Var gene transcription and clinical disease manifestation in African P. falciparum malaria field isolates
Kyriacou, Helen M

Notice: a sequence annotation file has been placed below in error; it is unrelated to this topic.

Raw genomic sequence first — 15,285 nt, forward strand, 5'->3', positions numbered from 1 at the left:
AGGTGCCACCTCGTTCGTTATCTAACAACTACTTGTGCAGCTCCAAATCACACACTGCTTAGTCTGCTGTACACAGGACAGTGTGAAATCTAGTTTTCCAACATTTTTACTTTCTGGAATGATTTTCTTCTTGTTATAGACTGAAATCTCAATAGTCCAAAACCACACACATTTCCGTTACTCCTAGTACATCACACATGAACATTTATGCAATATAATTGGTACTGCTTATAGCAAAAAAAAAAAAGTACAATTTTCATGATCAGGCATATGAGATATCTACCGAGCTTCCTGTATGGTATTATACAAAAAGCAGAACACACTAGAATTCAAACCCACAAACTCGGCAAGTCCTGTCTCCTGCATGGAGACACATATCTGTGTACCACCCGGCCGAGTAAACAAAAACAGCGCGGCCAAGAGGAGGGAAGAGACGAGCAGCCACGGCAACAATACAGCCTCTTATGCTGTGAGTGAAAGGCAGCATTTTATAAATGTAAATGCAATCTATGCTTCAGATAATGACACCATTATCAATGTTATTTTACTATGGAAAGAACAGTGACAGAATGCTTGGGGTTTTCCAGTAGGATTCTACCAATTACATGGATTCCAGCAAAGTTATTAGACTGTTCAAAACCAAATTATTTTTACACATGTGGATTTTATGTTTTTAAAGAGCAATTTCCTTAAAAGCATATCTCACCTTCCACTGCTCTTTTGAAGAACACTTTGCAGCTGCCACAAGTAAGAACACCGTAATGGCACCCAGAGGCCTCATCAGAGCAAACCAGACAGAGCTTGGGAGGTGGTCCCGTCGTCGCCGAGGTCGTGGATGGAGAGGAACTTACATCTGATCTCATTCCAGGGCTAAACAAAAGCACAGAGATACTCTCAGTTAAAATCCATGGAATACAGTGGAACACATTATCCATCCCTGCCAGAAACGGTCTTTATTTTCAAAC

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The Plasmodium falciparum erythrocyte membrane protein 1 (PfEMP1) variant surface antigens, encoded by the var gene family, play a crucial role in malaria pathogenesis through mediating immunomodulation and host cell adhesion. Var genes can be sub-grouped according to genetic or functional features. This thesis examined var gene transcription of conserved groups of var genes in the context of clinical malaria disease manifestation in African field isolates. Analysis of var gene transcription in 26 P. falciparum field isolates from Malian children revealed that field isolates from children with cerebral malaria show significantly higher transcription of group A var genes than the field isolates from children with equally high parasite burdens but no symptoms or signs of severe malaria (hyperparasitaemia). These results suggest that group A var genes are important determinants of parasite virulence and strengthen the growing body of evidence associating group A var expression with severe disease in children. Analysis of var gene transcription in six P. falciparum placental malaria field isolates showed that var2csa was transcribed in all placental malaria field isolates, but not in 10 childhood isolates examined. This finding, also reported in other recent and subsequent studies, suggests that var2csa expression is a critical factor in the onset of clinical malaria disease in pregnant women. Examination of type 3 var gene transcription in laboratory and field isolates established that these var genes were commonly transcribed in blood-stage parasites, and sequence analysis of the transcribed domains confirmed a very high level of conservation across this var gene sub-family. Finally, rosetting is a property of some group A PfEMP1 and is associated with disease severity in African childhood malaria. Certain glycoconjugate compounds can disrupt rosetting, possibly due to the functional similarities of interactions between rosetting PfEMP1 and host rosetting ligands. A non-toxic compound (curdlan sulfate) was found to be effective at disrupting rosettes in all 18 rosetting field isolates examined, showing potential for use in treatment of severe malaria due to rosetting P. falciparum isolates. The findings presented in this thesis expand current knowledge of the role and significance of var genes/PfEMP1 in P. falciparum malaria disease pathogenesis. The work demonstrates the importance of continued research on var genes/PfEMP1 in further understanding this complex parasite, and ultimately in combating this severe disease.